Once upon a time American Express approved me for a Platinum card. The privilege included a flattery tax of $450 per year. Apart from airport lounge access, the only perk of note was the delivery of Departures Magazine, which actually is quite good.

In the fall edition of 2012 an article ran called Chef Magnus Nilsson Experiments. The article is really great and you should read it, but the thing that stood out was the following paragraph. The author says,

“I thought: There is a loneliness in what Nilsson is doing, an excitement of discovery that he has no one to share it with. Then I thought: No, it’s aloneness, not loneliness. There is also joy and no sadness, a sense of a science newly found, very 19th century. You can see why he needs to write it up. You are no longer alone when you are telling a story.”


So true. There is a gigantic difference between loneliness and aloneness. To be alone is a reality. To be lonely is a feeling. You can’t be alone in a crowd, but you can be lonely. This chef is very much alone for most of the time, but he’s not lonely because he is telling his story and that is company in itself.

This was massively encouraging to me as I began my ministry in a new city where I was very much alone compared to my previous situation. Your work, whether it’s preparing food or sermons, becomes a form of company. Enjoy it.images-2


Confirmation bias is the tendency to favor evidence that supports our assumptions. I first read about this in the paradigm shifting book by Nassim Taleb called the The Black Swan. It relates to Fäviken (the hotel where Nilsson is the chef) because it’s just so obvious.

If I travel from San Diego to Heathrow, and then to Stockholm, and onwards to Are/Ostersund, and then hail a cab from there to the restaurant, then I’ve already dropped about $1500. When you add another $500 for the hotel room I’m out two grand before sitting down at one of the five tables in this amazing restaurant. Yes. Five tables.

fävikenchef  magnus nilsson

Magnus Nilsson

In addition to the $2000 spent getting there, dinner is another 3000 Swedish Krona (prepaid at the time of reservation), which in case you’re wondering, is about $350. Since I would obviously need to bring my lovely wife on this expedition we’re looking at almost $5000 before we even unfold the napkins.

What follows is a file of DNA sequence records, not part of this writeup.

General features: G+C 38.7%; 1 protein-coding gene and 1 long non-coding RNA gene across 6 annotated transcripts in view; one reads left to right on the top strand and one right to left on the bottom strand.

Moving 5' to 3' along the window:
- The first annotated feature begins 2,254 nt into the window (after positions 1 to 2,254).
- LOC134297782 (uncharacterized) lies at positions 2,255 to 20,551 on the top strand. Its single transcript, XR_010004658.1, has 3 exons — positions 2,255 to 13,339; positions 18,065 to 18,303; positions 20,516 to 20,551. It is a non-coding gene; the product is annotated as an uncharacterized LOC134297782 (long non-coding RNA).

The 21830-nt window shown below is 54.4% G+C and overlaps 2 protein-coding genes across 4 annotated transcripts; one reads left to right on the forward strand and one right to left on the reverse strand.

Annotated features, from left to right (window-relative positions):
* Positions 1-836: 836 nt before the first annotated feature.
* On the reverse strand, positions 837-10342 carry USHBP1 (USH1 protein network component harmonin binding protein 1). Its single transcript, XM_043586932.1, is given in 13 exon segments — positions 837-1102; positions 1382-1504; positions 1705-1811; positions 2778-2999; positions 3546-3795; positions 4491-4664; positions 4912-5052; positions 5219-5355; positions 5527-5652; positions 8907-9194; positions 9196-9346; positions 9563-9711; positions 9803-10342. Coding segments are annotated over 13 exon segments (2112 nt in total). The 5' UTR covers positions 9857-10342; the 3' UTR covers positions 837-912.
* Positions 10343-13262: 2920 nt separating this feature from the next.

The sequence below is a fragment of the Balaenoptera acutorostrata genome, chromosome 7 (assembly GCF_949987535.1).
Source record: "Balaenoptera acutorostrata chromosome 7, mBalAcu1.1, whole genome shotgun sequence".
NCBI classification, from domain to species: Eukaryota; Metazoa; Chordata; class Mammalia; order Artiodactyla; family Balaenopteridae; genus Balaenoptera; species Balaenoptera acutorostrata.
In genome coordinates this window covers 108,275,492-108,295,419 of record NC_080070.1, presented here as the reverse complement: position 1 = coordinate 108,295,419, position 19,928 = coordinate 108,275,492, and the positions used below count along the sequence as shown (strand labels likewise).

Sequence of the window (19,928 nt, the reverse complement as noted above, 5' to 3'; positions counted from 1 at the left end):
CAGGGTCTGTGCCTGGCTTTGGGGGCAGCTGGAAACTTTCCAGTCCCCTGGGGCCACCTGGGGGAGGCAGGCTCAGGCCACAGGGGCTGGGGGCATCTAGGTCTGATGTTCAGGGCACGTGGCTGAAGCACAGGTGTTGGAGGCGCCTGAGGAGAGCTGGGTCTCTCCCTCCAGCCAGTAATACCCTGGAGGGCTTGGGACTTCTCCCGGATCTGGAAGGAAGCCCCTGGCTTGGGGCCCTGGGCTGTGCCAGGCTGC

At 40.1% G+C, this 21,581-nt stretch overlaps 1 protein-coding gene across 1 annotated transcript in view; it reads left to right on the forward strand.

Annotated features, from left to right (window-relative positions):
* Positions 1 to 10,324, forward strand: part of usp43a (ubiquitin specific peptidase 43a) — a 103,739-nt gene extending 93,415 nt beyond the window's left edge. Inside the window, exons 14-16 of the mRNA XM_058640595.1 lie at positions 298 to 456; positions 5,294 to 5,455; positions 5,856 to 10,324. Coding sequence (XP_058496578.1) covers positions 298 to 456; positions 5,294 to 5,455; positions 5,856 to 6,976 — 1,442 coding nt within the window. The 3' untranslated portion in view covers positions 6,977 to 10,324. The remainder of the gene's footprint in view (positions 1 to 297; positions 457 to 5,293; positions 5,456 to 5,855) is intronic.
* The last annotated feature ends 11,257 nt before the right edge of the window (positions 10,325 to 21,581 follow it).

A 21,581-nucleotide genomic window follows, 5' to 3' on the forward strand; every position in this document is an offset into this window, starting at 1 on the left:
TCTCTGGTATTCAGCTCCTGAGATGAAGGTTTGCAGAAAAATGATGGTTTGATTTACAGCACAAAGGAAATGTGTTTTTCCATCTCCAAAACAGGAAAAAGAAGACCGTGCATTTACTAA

So, what will I think of the meal? The answer is simple. It will be the best meal I’ve ever had, even if it’s not. Why? I’m so heavily invested in it, and I’ve told myself so many times that it’s going to be amazing, that I have no choice. Everything I see, hear, taste, touch, and smell will confirm my preconceived idea. That’s confirmation bias, and that’s why it can be really dangerous.

Word to the Wise (Part 10) – Proverbs 23:10-11


Proverbs 23:10-11 Do not move an ancient landmark or enter the field of the fatherless, for their redeemer is strong; he will plead their cause against you.

This saying echoes the fourth one found in Proverbs 22:28. But here the author broadens it to include not only moving a landmark, but also encroaching on the fields of the fatherless. The term “fatherless” is often translated “orphan”, referring to the defenseless.

Amos 2:6-8 is a blistering indictment against Israel for her pathological exploitation of the poor. It led to slavery, prostitution, and confiscation of goods like clothing and wine.

Thus says the Lord: “For three transgressions of Israel, and for four, I will not revoke the punishment, because they sell the righteous for silver, and the needy for a pair of sandals— those who trample the head of the poor into the dust of the earth and turn aside the way of the afflicted; a man and his father go in to the same girl, so that my holy name is profaned; they lay themselves down beside every altar on garments taken in pledge, and in the house of their God they drink the wine of those who have been fined.

God is not oblivious to cruelty. These desperate people have a Redeemer (it should be capitalized). In the Old Testament the redeemer was a person who could deliver you (think Boaz and Ruth). This Redeemer is God himself, the Almighty, provoked and ready to bring sovereign retribution on the oppressor.

He is strong. He is the one who stands in as an advocate and pleads their case before the Supreme Court of the universe. He prosecutes the oppressor before the sovereign Judge of the living and the dead.

Here’s the point: Don’t take advantage of the disabled, the immigrant (Deuteronomy 1:16), or the destitute. Wisdom is found in James 1:26-27.

If anyone thinks he is religious and does not bridle his tongue but deceives his heart, this person’s religion is worthless. Religion that is pure and undefiled before God, the Father, is this: to visit orphans and widows in their affliction, and to keep oneself unstained from the world.

God says unequivocally that true Christianity includes helping the helpless, but religion without compassion is vacant and hollow.

Pokémon Go, Vanity Fair, and Novelty



Novelty sells.

It makes apps go viral, and drives up stock prices.

Novelty is neutral.

It just means new, and though nothing is truly new (Ecclesiastes 1:9), some things are new enough to get attention.

Unfortunately novelty has an evil twin named Vanity. When he enters the picture something not only sells, but enslaves. John Bunyan, in The Pilgrim’s Progress depicts the dangers in a section about Vanity Fair.

Phillip Holmes, writing for appears to put entertainment like Pokémon Go in this category and calls it the evangelical drug of choice. I think he’s mostly right. When entertainment turns corrosive, and a person becomes trapped in a fantasy world, then there is no limit to the how bad things can get.


The entertainment value will fade (remember Angry Birds?).

The stock will fall (it already is as I write this).

This fair will leave town.

The deeper issue is vanity, not necessarily novelty or even fantasy. Once vanity infects you, it’s very hard to overcome. It lays dormant until something new gives it opportunity to flare up again. We need to keep that in mind as we discuss this with others.